Good News 10.3.12

Dear Sisters and Brothers in Christ,

            Sometimes I hear interesting questions like: Why go to church if it’s the same every Sunday?  Why confess our sins if it feels like a “downer”?  Why spend time serving others if it takes time away from “my” pleasure?  Why listen to a Bible that is 2000 years old if I can “make my own way”?  Honest questions – definitely worth pondering!  Perhaps the following story might begin to shed some light…

            A churchgoer wrote a letter to the editor of a newspaper and complained that it made no sense to go to church every Sunday.  “I’ve gone for thirty years now,” he wrote, “and in that time I have heard something like three thousand sermons.  But for the life of me, I can’t remember a single one of them.  So, I think I’m wasting my time, and the pastors are wasting their time by giving sermons at all.”

            This started a real controversy in the “Letters to the Editor” column, much to the delight of the editor.  It went on for weeks until someone shared the following thoughts.

            “I’ve been married for thirty years now.  In that time, my wife has cooked some 32,000 meals.  But for the life of me, I cannot recall the entire menu for a single one of those meals.  They all nourished me and gave me the strength I needed to do my work.  If my wife had not given me these meals, I would be physically dead.  Likewise, if I had not gone to church for nourishment, I would be spiritually dead today.” 

            Worship, like many other events in our lives, often works quietly within us to strengthen us and build spiritual muscle.  The fact is, human beings are always worshipping something.  If we are not worshipping our Lord and Savior, Jesus Christ, we are worshipping the “gods” of culture (wealth, prestige, power, position, etc.) otherwise described as a religion of “me-ism” – my wealth, my pleasure, my status and so forth.  In reality, most Christians worship a combination of the two.  If we live in this ambivalent state, we do not know who we worship and we are like “salt that has lost its saltiness” (Mt 5:13).  In other words, we lack spiritual depth or “roots.”

            One way to gauge whether we have grown sufficiently deep “spiritual roots” is to ask how we would handle different situations.  For example, would we have the inner strength and courage to stand up in the midst of apartheid or the Nazi holocaust and say, “This is wrong!”?  Could we stand up to a boss who wants us to “adjust the financial statements?   Are we able to exhibit the gifts of the spirit consistently in our relationships – love, joy, peace, patience, kindness, generosity, faithfulness, gentleness and self-control?  If another kid were being teased mercilessly at school, could we stand with her?  Can we tell the truth?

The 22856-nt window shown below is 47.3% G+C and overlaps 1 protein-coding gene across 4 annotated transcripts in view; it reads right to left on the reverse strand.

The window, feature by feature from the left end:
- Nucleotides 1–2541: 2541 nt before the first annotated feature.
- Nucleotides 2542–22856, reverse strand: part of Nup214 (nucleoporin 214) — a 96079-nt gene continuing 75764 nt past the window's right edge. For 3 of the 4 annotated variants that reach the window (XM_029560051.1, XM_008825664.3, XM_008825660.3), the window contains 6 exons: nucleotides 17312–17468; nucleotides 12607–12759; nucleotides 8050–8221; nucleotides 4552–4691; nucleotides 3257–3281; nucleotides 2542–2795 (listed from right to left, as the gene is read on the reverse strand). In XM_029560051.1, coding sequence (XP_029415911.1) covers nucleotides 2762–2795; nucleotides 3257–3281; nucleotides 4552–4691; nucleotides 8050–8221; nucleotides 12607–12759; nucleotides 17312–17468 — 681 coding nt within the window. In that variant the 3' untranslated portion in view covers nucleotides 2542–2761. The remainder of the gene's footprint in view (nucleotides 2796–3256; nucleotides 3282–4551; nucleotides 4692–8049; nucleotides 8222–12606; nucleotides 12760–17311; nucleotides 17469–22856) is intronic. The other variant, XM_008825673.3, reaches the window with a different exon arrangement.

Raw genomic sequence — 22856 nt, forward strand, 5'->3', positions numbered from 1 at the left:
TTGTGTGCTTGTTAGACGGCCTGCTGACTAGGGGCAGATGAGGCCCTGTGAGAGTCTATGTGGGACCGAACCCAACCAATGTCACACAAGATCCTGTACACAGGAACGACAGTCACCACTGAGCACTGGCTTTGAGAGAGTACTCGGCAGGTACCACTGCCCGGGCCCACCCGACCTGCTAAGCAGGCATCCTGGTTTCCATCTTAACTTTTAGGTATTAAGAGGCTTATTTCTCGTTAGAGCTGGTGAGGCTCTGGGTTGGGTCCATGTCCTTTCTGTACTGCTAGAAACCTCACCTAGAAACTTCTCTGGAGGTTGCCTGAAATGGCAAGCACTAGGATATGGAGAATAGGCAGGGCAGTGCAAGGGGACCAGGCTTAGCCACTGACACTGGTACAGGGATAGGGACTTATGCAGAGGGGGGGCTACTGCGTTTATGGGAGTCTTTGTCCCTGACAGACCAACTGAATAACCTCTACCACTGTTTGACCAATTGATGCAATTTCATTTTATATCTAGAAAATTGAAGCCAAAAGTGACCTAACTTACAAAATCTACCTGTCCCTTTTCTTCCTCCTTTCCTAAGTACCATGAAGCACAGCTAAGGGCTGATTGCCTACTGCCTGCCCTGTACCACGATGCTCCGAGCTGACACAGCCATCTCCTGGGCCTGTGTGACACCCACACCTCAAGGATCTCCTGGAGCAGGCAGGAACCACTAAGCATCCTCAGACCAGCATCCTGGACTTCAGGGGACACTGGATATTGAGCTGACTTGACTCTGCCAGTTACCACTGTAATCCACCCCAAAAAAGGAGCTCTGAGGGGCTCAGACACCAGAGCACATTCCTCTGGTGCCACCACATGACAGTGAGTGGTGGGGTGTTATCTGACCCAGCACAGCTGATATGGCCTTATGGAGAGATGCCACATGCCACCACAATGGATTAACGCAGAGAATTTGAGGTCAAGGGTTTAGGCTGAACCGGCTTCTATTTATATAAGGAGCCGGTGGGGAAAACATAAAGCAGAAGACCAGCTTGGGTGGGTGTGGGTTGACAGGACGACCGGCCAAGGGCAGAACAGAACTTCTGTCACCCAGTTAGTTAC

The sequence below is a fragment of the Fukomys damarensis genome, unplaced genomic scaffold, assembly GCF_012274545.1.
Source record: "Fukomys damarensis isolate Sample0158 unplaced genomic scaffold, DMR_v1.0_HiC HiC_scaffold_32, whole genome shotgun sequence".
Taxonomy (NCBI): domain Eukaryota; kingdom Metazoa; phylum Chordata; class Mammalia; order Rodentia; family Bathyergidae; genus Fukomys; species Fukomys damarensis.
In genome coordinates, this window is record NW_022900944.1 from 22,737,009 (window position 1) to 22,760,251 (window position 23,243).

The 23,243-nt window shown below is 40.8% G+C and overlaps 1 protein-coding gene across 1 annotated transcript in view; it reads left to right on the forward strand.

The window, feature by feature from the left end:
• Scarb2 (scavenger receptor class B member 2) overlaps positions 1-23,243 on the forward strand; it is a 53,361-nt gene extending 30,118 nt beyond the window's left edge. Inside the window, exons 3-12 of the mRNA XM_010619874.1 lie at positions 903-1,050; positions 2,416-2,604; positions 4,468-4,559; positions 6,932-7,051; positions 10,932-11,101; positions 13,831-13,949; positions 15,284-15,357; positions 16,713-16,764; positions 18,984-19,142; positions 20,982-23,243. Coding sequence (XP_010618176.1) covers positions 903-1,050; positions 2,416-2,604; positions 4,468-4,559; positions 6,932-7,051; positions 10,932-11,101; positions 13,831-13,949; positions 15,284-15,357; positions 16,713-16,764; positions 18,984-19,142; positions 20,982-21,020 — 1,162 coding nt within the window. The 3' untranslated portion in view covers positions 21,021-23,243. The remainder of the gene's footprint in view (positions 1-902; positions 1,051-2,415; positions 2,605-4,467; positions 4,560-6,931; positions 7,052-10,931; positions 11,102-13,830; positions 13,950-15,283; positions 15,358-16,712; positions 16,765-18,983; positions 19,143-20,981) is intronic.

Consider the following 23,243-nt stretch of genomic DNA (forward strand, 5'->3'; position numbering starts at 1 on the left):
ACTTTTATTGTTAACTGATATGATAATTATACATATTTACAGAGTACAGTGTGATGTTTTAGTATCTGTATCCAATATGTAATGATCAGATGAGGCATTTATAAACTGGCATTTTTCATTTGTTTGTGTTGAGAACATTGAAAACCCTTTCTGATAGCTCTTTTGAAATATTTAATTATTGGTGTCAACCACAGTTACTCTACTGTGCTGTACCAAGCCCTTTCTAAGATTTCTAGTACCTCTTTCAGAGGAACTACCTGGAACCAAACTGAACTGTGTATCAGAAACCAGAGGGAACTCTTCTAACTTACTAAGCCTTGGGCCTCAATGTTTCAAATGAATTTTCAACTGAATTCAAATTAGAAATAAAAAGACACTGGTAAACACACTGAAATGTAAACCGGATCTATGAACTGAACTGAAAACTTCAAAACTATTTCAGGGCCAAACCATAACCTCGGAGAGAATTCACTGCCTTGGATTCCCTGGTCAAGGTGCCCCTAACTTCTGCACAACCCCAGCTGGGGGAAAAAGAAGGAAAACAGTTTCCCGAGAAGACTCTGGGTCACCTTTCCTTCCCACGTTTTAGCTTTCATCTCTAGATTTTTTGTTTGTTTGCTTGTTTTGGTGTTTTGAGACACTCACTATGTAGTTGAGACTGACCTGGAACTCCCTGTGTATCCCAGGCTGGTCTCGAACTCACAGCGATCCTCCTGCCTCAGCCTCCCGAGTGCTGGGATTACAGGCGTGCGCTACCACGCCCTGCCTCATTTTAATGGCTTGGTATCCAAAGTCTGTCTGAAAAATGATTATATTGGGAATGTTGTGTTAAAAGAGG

So, how do we grow into “spiritual redwoods”?  How do we become so devoted to our Lord Jesus that the gods of culture and the temptations of the world, have minimal effect on our behavior?  The answer is worship.  Worship, Sunday School and Bible Study inform and reform us every time we enter the experience.  Jesus, in speaking to Satan, reminded him that we are commanded by God to “Worship the Lord your God and serve him only (Mt 4:10).”

            God’s gift to each and every one of us is a quiet working of the Holy Spirit, nourishing and strengthening our minds and hearts with God’s life-giving Word…  opening us up to the joy of life in Christ.  It is the gift of life!

            Blessings, Pastor Mary Ann

A message from Cindy Townsend

        May of 1990 was the beginning of an exciting journey for Peace when six of us joined Pastor Steve on our first delegation to develop a partnership with a rural community in Nicaragua.  We visited the municipality of San Francisco Libre which is composed of 32 villages and is located a few hours drive from Managua.  We returned home transformed with a greater awareness of the deep interconnectedness of all of God’s children and with a better understanding of the injustices that create desperation and violence in our world. 

        In 1992 we realized we needed a more intimate relationship than one provided by the municipality of 32 villages and thus we partnered with Laurel Galan, one of the very poor villages in the municipality.  We have had many delegations to Laurel Galan plus two delegations from Nicaragua to Peace Lutheran.  With each experience our heart connections, faith in God, and global consciousness have deepened.  This relationship built on solidarity with our brothers and sisters of the South have taught us so much – humility, hospitality, generosity, and a deepened faith and reliance on God’s Light and Love.  Give yourself a precious and irreplaceable gift by joining a delegation in 2013.  Contact Arlene Reed for more information.


October 1 through October 31, The Orinda Art Gallery is presenting the Sculpture and Paintings by Bill Carmel.  Please join us for the Opening Reception on Saturday October 6, 3:30 to 5:30PM.  26 Orinda Way, Orinda, California (adjacent to the Orinda Library).